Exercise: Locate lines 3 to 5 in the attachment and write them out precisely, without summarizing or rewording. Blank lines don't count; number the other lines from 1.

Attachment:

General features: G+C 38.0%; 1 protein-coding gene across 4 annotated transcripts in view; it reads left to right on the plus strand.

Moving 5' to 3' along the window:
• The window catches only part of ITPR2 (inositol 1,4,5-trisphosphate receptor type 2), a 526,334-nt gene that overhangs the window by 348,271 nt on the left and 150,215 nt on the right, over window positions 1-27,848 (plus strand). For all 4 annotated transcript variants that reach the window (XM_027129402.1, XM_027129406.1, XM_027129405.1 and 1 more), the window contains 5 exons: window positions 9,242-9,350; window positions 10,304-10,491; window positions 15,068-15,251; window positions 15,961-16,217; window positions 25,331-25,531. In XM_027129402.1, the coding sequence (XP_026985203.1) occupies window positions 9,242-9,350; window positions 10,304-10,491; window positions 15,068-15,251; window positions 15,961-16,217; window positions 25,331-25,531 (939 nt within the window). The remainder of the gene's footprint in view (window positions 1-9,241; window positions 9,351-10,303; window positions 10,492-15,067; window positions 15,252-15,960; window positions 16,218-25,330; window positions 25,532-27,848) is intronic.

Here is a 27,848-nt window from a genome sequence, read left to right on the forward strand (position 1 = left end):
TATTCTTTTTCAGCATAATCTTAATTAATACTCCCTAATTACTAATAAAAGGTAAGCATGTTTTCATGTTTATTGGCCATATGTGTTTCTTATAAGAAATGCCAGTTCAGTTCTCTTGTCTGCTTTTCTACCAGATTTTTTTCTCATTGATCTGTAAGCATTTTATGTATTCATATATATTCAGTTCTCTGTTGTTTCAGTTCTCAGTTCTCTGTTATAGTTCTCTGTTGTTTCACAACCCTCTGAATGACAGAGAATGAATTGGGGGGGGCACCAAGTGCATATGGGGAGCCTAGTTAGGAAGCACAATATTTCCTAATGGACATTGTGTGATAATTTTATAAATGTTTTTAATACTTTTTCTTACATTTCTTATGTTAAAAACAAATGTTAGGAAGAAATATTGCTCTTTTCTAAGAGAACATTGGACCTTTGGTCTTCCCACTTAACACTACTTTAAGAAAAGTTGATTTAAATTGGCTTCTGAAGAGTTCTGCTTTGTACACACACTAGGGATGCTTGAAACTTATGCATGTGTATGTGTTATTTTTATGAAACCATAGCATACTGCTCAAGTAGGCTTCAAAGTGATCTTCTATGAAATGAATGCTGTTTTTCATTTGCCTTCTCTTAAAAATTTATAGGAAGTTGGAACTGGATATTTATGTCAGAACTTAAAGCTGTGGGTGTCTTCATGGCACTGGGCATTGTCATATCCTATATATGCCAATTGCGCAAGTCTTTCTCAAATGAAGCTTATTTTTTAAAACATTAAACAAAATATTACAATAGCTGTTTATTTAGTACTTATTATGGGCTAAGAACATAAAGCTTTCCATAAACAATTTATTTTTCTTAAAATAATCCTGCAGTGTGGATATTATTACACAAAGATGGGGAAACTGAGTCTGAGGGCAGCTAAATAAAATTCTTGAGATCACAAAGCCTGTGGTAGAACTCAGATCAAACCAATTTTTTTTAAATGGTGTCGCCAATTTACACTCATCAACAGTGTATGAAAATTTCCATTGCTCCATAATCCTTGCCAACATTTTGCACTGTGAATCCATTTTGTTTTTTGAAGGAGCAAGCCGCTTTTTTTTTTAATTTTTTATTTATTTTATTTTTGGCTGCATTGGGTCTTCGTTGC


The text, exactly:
• The window catches only part of ITPR2 (inositol 1,4,5-trisphosphate receptor type 2), a 526,334-nt gene that overhangs the window by 348,271 nt on the left and 150,215 nt on the right, over window positions 1-27,848 (plus strand). For all 4 annotated transcript variants that reach the window (XM_027129402.1, XM_027129406.1, XM_027129405.1 and 1 more), the window contains 5 exons: window positions 9,242-9,350; window positions 10,304-10,491; window positions 15,068-15,251; window positions 15,961-16,217; window positions 25,331-25,531. In XM_027129402.1, the coding sequence (XP_026985203.1) occupies window positions 9,242-9,350; window positions 10,304-10,491; window positions 15,068-15,251; window positions 15,961-16,217; window positions 25,331-25,531 (939 nt within the window). The remainder of the gene's footprint in view (window positions 1-9,241; window positions 9,351-10,303; window positions 10,492-15,067; window positions 15,252-15,960; window positions 16,218-25,330; window positions 25,532-27,848) is intronic.

Here is a 27,848-nt window from a genome sequence, read left to right on the forward strand (position 1 = left end):
TATTCTTTTTCAGCATAATCTTAATTAATACTCCCTAATTACTAATAAAAGGTAAGCATGTTTTCATGTTTATTGGCCATATGTGTTTCTTATAAGAAATGCCAGTTCAGTTCTCTTGTCTGCTTTTCTACCAGATTTTTTTCTCATTGATCTGTAAGCATTTTATGTATTCATATATATTCAGTTCTCTGTTGTTTCAGTTCTCAGTTCTCTGTTATAGTTCTCTGTTGTTTCACAACCCTCTGAATGACAGAGAATGAATTGGGGGGGGCACCAAGTGCATATGGGGAGCCTAGTTAGGAAGCACAATATTTCCTAATGGACATTGTGTGATAATTTTATAAATGTTTTTAATACTTTTTCTTACATTTCTTATGTTAAAAACAAATGTTAGGAAGAAATATTGCTCTTTTCTAAGAGAACATTGGACCTTTGGTCTTCCCACTTAACACTACTTTAAGAAAAGTTGATTTAAATTGGCTTCTGAAGAGTTCTGCTTTGTACACACACTAGGGATGCTTGAAACTTATGCATGTGTATGTGTTATTTTTATGAAACCATAGCATACTGCTCAAGTAGGCTTCAAAGTGATCTTCTATGAAATGAATGCTGTTTTTCATTTGCCTTCTCTTAAAAATTTATAGGAAGTTGGAACTGGATATTTATGTCAGAACTTAAAGCTGTGGGTGTCTTCATGGCACTGGGCATTGTCATATCCTATATATGCCAATTGCGCAAGTCTTTCTCAAATGAAGCTTATTTTTTAAAACATTAAACAAAATATTACAATAGCTGTTTATTTAGTACTTATTATGGGCTAAGAACATAAAGCTTTCCATAAACAATTTATTTTTCTTAAAATAATCCTGCAGTGTGGATATTATTACACAAAGATGGGGAAACTGAGTCTGAGGGCAGCTAAATAAAATTCTTGAGATCACAAAGCCTGTGGTAGAACTCAGATCAAACCAATTTTTTTTAAATGGTGTCGCCAATTTACACTCATCAACAGTGTATGAAAATTTCCATTGCTCCATAATCCTTGCCAACATTTTGCACTGTGAATCCATTTTGTTTTTTGAAGGAGCAAGCCGCTTTTTTTTTTAATTTTTTATTTATTTTATTTTTGGCTGCATTGGGTCTTCGTTGC